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Poems of the Week: Easter

 

George Herbert, from The Temple

Love bade me welcome, yet my soul drew back,
 Guilty of dust and sin.
 But quick-ey'd Love, observing me grow slack
 From my first entrance in,
 Drew nearer to me, sweetly questioning
 If I lack'd anything.

 "A guest," I answer'd, "worthy to be here";
 Love said, "You shall be he."
 "I, the unkind, the ungrateful? ah my dear,
 I cannot look on thee."
 Love took my hand and smiling did reply,
 "Who made the eyes but I?"

 "Truth, Lord, but I have marr'd them; let my shame
 Go where it doth deserve."
 "And know you not," says Love, "who bore the blame?"
 "My dear, then I will serve."
 "You must sit down," says Love, "and taste my meat."
 So I did sit and eat.

 

The World

by Henry Vaughan

I saw Eternity the other night,
Like a great ring of pure and endless light,
       All calm, as it was bright;
And round beneath it, Time in hours, days, years,
       Driv’n by the spheres
Like a vast shadow mov’d; in which the world
       And all her train were hurl’d.
The doting lover in his quaintest strain
       Did there complain;
Near him, his lute, his fancy, and his flights,
       Wit’s sour delights,
With gloves, and knots, the silly snares of pleasure,
       Yet his dear treasure
All scatter’d lay, while he his eyes did pour
       Upon a flow’r.

 

The darksome statesman hung with weights and woe,
Like a thick midnight-fog mov’d there so slow,
       He did not stay, nor go;
Condemning thoughts (like sad eclipses) scowl
       Upon his soul,
And clouds of crying witnesses without
       Pursued him with one shout.
Yet digg’d the mole, and lest his ways be found,
       Work’d under ground,
Where he did clutch his prey; but one did see
       That policy;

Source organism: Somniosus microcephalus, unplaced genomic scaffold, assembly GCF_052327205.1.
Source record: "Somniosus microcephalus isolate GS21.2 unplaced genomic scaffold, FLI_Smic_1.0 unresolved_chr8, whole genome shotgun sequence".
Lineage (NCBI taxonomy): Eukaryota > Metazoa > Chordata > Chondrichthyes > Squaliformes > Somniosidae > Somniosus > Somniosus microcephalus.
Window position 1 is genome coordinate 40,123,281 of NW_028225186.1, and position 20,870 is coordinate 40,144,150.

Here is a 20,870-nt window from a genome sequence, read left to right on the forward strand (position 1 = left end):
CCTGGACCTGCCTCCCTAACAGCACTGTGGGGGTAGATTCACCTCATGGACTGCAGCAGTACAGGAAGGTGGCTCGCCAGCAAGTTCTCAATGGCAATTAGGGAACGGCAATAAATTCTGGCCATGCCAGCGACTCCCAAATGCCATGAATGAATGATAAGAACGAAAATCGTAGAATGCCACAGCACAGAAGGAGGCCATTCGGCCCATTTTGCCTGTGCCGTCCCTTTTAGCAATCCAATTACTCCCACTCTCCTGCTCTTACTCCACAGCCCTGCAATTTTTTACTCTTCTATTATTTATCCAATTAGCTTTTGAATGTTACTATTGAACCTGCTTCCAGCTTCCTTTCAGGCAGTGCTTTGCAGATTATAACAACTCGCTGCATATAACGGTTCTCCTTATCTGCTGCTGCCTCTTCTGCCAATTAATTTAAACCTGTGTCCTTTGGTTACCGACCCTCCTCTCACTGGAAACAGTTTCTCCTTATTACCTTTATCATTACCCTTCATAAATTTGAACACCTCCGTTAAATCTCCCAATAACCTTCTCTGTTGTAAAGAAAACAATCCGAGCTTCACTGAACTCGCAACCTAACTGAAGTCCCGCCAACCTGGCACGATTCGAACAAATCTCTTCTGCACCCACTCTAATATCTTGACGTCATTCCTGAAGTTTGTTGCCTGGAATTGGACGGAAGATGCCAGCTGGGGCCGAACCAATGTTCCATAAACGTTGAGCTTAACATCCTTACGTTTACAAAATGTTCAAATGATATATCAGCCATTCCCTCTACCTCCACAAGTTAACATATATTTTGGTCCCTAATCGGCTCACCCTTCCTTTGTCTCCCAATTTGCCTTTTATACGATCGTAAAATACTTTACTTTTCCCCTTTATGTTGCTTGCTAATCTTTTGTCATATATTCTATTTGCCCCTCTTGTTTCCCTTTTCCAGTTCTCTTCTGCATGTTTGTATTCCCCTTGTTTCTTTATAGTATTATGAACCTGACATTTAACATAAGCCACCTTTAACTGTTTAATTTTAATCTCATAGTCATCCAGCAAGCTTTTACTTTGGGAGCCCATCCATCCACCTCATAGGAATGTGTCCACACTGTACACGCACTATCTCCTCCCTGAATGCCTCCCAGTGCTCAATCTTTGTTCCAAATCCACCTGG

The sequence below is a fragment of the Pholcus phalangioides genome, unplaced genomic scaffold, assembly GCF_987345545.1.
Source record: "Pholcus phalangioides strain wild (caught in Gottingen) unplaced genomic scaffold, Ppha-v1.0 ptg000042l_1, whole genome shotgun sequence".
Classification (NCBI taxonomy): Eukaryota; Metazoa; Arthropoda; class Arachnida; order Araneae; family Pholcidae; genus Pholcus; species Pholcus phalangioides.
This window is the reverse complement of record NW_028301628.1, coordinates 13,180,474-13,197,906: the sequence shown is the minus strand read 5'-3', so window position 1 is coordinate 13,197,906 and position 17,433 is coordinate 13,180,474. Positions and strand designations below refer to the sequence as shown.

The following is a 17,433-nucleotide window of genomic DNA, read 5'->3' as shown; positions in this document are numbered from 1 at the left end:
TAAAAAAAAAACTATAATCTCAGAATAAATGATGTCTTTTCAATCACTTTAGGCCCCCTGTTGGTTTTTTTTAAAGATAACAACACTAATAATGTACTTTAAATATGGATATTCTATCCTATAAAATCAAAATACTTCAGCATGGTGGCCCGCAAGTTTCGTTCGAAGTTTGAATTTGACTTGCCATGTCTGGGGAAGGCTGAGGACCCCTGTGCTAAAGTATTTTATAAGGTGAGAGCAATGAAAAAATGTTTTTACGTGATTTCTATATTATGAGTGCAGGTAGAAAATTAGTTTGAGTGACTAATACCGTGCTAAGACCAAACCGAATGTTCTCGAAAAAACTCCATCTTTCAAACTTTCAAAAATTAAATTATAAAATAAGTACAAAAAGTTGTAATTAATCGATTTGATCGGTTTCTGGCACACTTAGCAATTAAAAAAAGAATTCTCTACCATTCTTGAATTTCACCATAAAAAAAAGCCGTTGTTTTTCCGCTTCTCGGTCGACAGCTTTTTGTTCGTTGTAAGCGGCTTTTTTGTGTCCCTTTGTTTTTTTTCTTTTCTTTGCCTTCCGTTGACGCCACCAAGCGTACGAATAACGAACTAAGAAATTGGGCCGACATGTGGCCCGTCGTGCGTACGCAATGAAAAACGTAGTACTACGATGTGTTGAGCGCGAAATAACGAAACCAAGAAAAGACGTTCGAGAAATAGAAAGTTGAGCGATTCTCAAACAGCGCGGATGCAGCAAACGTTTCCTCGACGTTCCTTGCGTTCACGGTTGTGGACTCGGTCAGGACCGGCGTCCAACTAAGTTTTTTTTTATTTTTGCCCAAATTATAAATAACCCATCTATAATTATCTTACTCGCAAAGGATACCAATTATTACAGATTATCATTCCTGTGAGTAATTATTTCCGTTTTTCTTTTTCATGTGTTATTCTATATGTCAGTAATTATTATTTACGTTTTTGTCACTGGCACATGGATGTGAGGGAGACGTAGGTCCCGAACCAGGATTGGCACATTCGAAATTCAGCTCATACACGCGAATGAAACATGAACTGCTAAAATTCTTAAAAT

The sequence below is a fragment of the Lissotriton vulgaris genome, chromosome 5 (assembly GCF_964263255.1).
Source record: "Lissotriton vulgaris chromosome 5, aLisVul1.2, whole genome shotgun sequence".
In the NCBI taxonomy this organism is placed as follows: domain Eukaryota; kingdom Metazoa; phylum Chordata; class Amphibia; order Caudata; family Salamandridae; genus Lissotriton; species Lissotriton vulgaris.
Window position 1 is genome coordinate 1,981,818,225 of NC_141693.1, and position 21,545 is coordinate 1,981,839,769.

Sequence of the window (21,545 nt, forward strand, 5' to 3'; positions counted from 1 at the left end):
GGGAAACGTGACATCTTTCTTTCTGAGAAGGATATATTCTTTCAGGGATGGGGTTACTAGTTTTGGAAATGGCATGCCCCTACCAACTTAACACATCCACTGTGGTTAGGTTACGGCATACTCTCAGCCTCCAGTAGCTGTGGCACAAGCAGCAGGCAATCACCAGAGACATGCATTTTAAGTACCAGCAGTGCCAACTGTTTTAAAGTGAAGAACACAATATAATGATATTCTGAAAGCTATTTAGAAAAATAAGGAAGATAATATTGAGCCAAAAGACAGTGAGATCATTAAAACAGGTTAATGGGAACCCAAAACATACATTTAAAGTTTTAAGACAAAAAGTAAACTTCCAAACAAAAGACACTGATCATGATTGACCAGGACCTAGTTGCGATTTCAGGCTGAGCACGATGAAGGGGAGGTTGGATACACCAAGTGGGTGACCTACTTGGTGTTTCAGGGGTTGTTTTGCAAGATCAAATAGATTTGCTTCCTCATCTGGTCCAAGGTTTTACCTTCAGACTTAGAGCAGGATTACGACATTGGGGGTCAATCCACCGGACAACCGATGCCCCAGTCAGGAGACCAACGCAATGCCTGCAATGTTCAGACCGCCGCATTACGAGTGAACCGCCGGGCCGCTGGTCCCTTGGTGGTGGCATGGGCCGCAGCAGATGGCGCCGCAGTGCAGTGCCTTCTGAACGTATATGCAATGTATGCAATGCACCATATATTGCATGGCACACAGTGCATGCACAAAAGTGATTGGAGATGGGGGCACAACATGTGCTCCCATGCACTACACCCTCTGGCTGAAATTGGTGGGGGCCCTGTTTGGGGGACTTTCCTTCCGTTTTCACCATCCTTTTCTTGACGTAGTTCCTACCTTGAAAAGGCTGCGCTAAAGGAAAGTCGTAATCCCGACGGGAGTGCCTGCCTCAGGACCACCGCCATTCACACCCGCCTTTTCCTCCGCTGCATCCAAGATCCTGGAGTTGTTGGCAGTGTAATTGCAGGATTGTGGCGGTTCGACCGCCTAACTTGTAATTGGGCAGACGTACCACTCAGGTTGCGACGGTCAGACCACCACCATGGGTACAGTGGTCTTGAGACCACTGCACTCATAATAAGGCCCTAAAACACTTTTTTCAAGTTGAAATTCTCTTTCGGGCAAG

Churches and altars fed him; perjuries
       Were gnats and flies;
It rain’d about him blood and tears, but he
       Drank them as free.

 

The fearful miser on a heap of rust
Sate pining all his life there, did scarce trust
       His own hands with the dust,
Yet would not place one piece above, but lives
       In fear of thieves;
Thousands there were as frantic as himself,
       And hugg’d each one his pelf;
The downright epicure plac’d heav’n in sense,
       And scorn’d pretence,
While others, slipp’d into a wide excess,
       Said little less;
The weaker sort slight, trivial wares enslave,
       Who think them brave;
And poor despised Truth sate counting by
       Their victory.

 

Yet some, who all this while did weep and sing,
And sing, and weep, soar’d up into the ring;
       But most would use no wing.
O fools (said I) thus to prefer dark night
       Before true light,
To live in grots and caves, and hate the day
       Because it shews the way,
The way, which from this dead and dark abode
       Leads up to God,
A way where you might tread the sun, and be
       More bright than he.
But as I did their madness so discuss
       One whisper’d thus,
“This ring the Bridegroom did for none provide,
       But for his bride.”
Thomas Fleming

Thomas Fleming

Thomas Fleming is the former editor of Chronicles: A Magazine of American Culture. He is the author of The Politics of Human Nature, Montenegro: The Divided Land, and The Morality of Everyday Life, named Editors' Choice in philosophy by Booklist in 2005. He is the coauthor of The Conservative Movement and the editor of Immigration and the American Identity. He holds a Ph.D. in classics from the University of North Carolina, Chapel Hill. Before joining the Rockford Institute, he taught classics at the University of Miami of Ohio, served as an advisor to the U.S. Department of Education, and was headmaster at the Archibald Rutledge Academy. He has been published in, among others, The Spectator (London), Independent on Sunday (London), Los Angeles Times, Washington Post, USA Today, Chicago Sun-Times, National Review, Classical Journal, Telos, and Modern Age. He and his wife, Gail, have four children and four grandchildren.

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